Mr. Penumbra’s 24-Hour Bookstore: A Novel by Robin Sloan
Fiction
Summary:
 Clay Jannon’s new job at a bookstore with a mysterious collection of books and clientele leads him to try to solve the mystery of a centuries old secret society.

My Thoughts: This book is about much more than a bookstore – it touches on code breaking, Google (the company), computer capabilities, ancient books and fonts, and incredibly odd people. I am not really interested in any of those things, but loved this book. I think a writer is special if he/she is able to make me love a book about something I’m not interested in (i.e. Michael Lewis’ Moneyball – I couldn’t care less about baseball) and Sloan does that here. This book is wonderfully quirky with a weird concoction of ancient and futuristic mixed in with hints of Dan Brown. And, the writing style is catchy and modern. I have no clue how Sloan ever came up with a plot like this and made it remotely believable, but my hats off to him.

Palace Council by Stephen L. Carter
Fiction
Summary: Palace Council is a political thriller about a powerful group plotting to use the US President as a puppet.
My Thoughts: Carter is known for writing complex thrillers against the backdrop of Harlem elite society and Palace Council is my favorite of his books so far.  Carter weaves real people (Nixon, Langston Hughes) into his fiction – causing me to wonder if something like this could actually happen.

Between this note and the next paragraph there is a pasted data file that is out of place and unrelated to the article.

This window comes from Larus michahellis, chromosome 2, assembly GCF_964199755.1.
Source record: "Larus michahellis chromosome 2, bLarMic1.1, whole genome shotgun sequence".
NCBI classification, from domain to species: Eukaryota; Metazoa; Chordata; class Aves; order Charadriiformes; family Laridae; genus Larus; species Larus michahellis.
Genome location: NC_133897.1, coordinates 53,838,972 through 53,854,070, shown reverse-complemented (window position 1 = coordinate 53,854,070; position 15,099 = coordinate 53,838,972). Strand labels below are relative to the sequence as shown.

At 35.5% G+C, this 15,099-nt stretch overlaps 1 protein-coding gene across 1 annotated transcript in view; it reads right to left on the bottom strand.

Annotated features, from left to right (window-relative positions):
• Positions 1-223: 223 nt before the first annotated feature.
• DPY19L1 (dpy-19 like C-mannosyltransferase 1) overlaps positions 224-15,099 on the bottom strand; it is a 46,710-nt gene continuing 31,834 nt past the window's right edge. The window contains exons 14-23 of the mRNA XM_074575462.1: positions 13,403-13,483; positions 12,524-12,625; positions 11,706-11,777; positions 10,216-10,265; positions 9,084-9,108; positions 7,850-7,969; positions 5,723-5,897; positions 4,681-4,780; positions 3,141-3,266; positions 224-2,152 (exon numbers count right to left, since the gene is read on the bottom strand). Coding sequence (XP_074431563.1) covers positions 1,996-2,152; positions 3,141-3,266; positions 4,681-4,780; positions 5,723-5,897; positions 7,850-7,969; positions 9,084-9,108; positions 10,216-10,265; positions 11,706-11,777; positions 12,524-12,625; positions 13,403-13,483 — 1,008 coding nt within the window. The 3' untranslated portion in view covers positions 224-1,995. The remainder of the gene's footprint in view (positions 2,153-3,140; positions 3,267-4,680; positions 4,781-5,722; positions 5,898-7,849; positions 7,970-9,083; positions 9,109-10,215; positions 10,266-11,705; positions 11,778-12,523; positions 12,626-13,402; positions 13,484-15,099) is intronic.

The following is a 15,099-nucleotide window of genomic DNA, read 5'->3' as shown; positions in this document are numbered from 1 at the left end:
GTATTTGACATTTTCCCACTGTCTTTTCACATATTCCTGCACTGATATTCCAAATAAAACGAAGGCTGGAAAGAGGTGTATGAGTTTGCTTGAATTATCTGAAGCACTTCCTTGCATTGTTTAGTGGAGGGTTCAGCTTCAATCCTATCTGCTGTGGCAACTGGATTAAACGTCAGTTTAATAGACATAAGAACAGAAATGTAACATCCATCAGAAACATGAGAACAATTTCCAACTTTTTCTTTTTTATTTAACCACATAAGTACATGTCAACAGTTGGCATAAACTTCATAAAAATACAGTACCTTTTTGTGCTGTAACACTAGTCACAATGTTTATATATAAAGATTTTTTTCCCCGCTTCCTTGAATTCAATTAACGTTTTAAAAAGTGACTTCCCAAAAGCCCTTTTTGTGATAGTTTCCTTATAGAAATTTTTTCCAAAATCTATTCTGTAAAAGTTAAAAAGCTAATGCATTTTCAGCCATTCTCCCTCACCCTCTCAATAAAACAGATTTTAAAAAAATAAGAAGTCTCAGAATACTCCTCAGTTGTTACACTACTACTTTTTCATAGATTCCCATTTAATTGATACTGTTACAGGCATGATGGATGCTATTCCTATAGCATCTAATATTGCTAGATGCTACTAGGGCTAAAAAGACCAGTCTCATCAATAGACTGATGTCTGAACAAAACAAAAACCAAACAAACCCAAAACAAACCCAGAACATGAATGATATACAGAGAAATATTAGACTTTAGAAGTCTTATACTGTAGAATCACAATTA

Reconstructing Amelia, Kimberly McCreight, audiobook, thrillerReconstructing Amelia by Kimberly McCreight
Fiction (Released April, 2013)
405 Pages
Affiliate Link: Buy from Amazon
Plot Summary: 
After the studious and athletic Amelia jumps to her death from the roof of her exclusive Brooklyn girls’ school, her mother (Kate) sets out to learn more about the events surrounding her daughter’s death.

My Thoughts:
I was looking for something more fast paced and Reconstructing Amelia was just the ticket! It’s hard not to get hooked quickly when there is a dead body in the first few chapters. The beginning of Reconstructing Amelia is basically a riff on the beginning of “Gossip Girl” (the TV show)…except with a dead body instead of a missing Serena Van Der Woodson. It even has a “Gossip Girl”-esque blog called “Gracefully Yours”. Continue Reading…

The Accident, Chris Pavone, publishingThe Accident by Chris Pavone
Fiction (Released March, 2014)

Summary: When the manuscript of an unauthorized biography about a famous media mogul (titled The Accident), lands on literary agent Isabel Reed’s desk, it kicks off a frantic day of battles between those trying to get it published and those trying to bury it, putting everyone’s lives in danger.